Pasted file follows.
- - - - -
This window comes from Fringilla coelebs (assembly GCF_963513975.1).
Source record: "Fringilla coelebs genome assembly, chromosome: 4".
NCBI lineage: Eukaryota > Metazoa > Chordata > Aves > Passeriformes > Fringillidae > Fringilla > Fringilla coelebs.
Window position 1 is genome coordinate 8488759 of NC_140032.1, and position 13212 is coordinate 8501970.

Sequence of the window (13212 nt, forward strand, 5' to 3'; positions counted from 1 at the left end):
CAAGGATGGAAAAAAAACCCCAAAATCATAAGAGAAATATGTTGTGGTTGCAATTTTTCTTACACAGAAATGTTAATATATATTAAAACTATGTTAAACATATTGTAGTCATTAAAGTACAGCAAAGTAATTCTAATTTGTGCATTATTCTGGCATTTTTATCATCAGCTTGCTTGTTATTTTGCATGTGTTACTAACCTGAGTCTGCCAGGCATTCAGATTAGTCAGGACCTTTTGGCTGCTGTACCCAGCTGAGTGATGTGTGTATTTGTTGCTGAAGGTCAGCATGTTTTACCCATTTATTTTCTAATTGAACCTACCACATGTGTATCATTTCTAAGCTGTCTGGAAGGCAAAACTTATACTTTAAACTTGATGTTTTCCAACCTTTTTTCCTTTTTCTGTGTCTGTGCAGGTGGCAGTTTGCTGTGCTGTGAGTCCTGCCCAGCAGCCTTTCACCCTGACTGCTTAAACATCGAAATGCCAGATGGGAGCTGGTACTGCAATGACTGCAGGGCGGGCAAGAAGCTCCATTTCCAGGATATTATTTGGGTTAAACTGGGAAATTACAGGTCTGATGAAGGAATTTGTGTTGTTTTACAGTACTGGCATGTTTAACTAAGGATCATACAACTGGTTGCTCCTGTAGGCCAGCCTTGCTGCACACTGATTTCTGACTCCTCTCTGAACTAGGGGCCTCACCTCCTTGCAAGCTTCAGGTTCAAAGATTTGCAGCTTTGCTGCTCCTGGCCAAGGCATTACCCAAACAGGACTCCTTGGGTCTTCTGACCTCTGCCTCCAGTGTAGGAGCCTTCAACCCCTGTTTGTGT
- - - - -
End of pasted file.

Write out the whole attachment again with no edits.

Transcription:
This window comes from Fringilla coelebs (assembly GCF_963513975.1).
Source record: "Fringilla coelebs genome assembly, chromosome: 4".
NCBI lineage: Eukaryota > Metazoa > Chordata > Aves > Passeriformes > Fringillidae > Fringilla > Fringilla coelebs.
Window position 1 is genome coordinate 8488759 of NC_140032.1, and position 13212 is coordinate 8501970.

Sequence of the window (13212 nt, forward strand, 5' to 3'; positions counted from 1 at the left end):
CAAGGATGGAAAAAAAACCCCAAAATCATAAGAGAAATATGTTGTGGTTGCAATTTTTCTTACACAGAAATGTTAATATATATTAAAACTATGTTAAACATATTGTAGTCATTAAAGTACAGCAAAGTAATTCTAATTTGTGCATTATTCTGGCATTTTTATCATCAGCTTGCTTGTTATTTTGCATGTGTTACTAACCTGAGTCTGCCAGGCATTCAGATTAGTCAGGACCTTTTGGCTGCTGTACCCAGCTGAGTGATGTGTGTATTTGTTGCTGAAGGTCAGCATGTTTTACCCATTTATTTTCTAATTGAACCTACCACATGTGTATCATTTCTAAGCTGTCTGGAAGGCAAAACTTATACTTTAAACTTGATGTTTTCCAACCTTTTTTCCTTTTTCTGTGTCTGTGCAGGTGGCAGTTTGCTGTGCTGTGAGTCCTGCCCAGCAGCCTTTCACCCTGACTGCTTAAACATCGAAATGCCAGATGGGAGCTGGTACTGCAATGACTGCAGGGCGGGCAAGAAGCTCCATTTCCAGGATATTATTTGGGTTAAACTGGGAAATTACAGGTCTGATGAAGGAATTTGTGTTGTTTTACAGTACTGGCATGTTTAACTAAGGATCATACAACTGGTTGCTCCTGTAGGCCAGCCTTGCTGCACACTGATTTCTGACTCCTCTCTGAACTAGGGGCCTCACCTCCTTGCAAGCTTCAGGTTCAAAGATTTGCAGCTTTGCTGCTCCTGGCCAAGGCATTACCCAAACAGGACTCCTTGGGTCTTCTGACCTCTGCCTCCAGTGTAGGAGCCTTCAACCCCTGTTTGTGT